According to a Tuesday report, McDonald’s is test selling Monster’s energy drinks in 20 locations across the U.S. The two companies teamed up to gather consumer feed-back before expanding the test, or not to other stores.
McDonald’s didn’t provide more details on the test which first debuted this summer in five U.S. states. The company stated that it was gathering consumer feedback on the beverages before taking a decision.
If sales of energy drinks at the restaurant chain’s locations are successful and the company decides to introduce the drinks on all its menus, Monster may see its sales skyrocket. Currently, Monster Beverage Corp. is the largest energy drink maker in the U.S., while Red Bull is second. Energy drink industry is now worth $10 billion every year. Nevertheless, sales at restaurants remain weak.
On Tuesday, Monster shares spiked 5.2 percent to $139.51. The hike occurred after an announcement that the burger chain began testing the drinks in Detroit.
But the energy drinks could also energize McDonald’s which experienced a slump in sales for more than three years. Energy beverage market is expanding with a 6.4 percent growth last year. On the other hand, sugary drink sales are in free fall. Last year, soda sales slipped 1.0 percent.
Recently Coca-Cola acquired a large stake in Monster for a whopping $2.5 billion. The beverage maker is also trying to energize its sales after a 10-year slump caused by health concerns.
But Coca-Cola and McDonald’s are old business partners. McDonald’s still sales Coke and other sodas in its locations, even though last year it decided not to advertise anymore the drinks to children. Public pressure forced other companies to make a similar move amid concerns that added-sugar drinks may boost obesity and diabetes risk in children.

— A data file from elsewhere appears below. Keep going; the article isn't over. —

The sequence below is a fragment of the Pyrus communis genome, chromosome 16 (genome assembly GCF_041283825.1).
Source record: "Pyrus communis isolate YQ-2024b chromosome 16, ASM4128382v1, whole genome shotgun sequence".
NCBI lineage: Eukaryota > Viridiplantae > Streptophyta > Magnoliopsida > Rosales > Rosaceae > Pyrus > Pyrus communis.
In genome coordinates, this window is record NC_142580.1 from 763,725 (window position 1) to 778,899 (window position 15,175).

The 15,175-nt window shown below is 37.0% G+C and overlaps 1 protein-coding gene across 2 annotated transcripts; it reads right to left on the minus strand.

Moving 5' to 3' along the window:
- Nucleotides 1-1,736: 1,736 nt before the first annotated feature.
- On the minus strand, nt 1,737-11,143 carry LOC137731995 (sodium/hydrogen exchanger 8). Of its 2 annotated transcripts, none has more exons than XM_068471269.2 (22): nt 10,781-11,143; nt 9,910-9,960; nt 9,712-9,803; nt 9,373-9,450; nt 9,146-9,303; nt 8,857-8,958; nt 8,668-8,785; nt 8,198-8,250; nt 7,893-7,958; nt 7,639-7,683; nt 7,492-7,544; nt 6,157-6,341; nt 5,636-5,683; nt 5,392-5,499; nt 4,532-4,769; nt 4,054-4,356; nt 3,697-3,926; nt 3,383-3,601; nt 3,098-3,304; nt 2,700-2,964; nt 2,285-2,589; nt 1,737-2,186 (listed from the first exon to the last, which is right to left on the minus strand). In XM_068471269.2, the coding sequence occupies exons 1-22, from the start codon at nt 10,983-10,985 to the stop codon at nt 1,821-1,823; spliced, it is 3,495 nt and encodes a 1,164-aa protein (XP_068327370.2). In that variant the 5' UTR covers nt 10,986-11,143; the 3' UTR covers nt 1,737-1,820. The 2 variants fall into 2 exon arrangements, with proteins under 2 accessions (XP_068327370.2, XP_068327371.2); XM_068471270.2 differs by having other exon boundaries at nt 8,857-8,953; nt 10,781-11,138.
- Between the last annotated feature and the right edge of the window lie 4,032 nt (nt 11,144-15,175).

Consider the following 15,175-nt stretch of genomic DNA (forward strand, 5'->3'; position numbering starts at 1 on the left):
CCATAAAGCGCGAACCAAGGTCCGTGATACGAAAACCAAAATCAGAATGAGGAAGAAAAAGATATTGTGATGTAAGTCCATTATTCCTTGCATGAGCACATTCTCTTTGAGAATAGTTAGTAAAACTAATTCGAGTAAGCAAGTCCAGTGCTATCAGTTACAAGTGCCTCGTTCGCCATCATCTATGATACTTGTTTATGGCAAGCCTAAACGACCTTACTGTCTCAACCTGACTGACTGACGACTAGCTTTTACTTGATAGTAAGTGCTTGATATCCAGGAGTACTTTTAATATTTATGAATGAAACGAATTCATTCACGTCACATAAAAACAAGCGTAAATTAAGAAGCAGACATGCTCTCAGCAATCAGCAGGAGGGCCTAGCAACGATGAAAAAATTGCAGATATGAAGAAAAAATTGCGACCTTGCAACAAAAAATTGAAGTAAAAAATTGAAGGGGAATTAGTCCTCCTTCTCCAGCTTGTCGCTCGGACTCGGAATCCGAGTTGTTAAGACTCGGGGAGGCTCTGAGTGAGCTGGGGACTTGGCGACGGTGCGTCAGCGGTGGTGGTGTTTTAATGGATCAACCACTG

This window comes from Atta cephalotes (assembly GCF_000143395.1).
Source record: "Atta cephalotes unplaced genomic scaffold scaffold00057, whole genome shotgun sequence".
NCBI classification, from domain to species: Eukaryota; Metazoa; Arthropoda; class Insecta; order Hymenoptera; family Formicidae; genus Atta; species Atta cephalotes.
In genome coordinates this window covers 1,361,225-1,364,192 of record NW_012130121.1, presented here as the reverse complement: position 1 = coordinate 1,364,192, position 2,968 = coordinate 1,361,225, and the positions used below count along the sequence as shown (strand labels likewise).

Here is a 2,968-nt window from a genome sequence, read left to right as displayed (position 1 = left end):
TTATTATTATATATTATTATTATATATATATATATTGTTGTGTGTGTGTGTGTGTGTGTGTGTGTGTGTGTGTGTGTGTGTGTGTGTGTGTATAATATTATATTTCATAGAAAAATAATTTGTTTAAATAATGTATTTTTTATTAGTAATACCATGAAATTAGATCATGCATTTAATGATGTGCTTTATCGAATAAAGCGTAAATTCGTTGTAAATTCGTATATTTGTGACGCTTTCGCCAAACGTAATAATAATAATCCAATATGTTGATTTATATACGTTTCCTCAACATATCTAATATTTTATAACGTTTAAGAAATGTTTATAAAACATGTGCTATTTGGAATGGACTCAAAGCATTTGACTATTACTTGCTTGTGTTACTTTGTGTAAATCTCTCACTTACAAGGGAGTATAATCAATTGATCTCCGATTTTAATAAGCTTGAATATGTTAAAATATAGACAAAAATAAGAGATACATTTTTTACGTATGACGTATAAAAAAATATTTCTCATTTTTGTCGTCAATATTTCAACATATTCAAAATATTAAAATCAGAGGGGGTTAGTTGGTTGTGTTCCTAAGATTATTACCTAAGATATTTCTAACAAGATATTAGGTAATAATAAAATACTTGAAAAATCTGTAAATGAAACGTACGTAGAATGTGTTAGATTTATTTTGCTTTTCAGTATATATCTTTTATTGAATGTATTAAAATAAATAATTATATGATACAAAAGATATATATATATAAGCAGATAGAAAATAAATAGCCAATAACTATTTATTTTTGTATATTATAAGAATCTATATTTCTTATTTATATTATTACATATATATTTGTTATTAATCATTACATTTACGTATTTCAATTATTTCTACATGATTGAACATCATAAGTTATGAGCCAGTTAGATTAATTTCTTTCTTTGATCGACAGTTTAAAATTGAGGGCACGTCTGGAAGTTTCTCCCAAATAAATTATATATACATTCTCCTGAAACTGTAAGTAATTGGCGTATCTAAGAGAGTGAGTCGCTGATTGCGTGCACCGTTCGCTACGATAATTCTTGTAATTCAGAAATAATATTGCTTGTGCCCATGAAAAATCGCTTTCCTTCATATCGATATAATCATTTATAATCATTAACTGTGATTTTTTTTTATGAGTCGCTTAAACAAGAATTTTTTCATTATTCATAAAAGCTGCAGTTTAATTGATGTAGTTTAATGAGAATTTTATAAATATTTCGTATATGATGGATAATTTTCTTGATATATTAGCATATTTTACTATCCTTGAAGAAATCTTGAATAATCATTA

But energy beverages are not shielded from controversies. Consumer groups argued that they are linked to the death of at least 30 people in the U.S., heart problems and seizures. The American Medical Association banned advertising the drinks to kids and teenagers.
But Monster Corp and other producers argue that their drinks are safer than a Starbucks cup of coffee since they contain half the amount of caffeine. Additionally, ginseng and taurine, which are often used in energy drinks, were not proven harmful by scientific research.
McDonald’s declined to comment on health risks. A spokesperson for the company said that McDonald’s is test selling Monster’s energy drinks in 20 locations across five states. The drink will be sold for $2.29 a can or $4 for two cans in Ohio, Michigan, Illinois, Georgia, and Florida.
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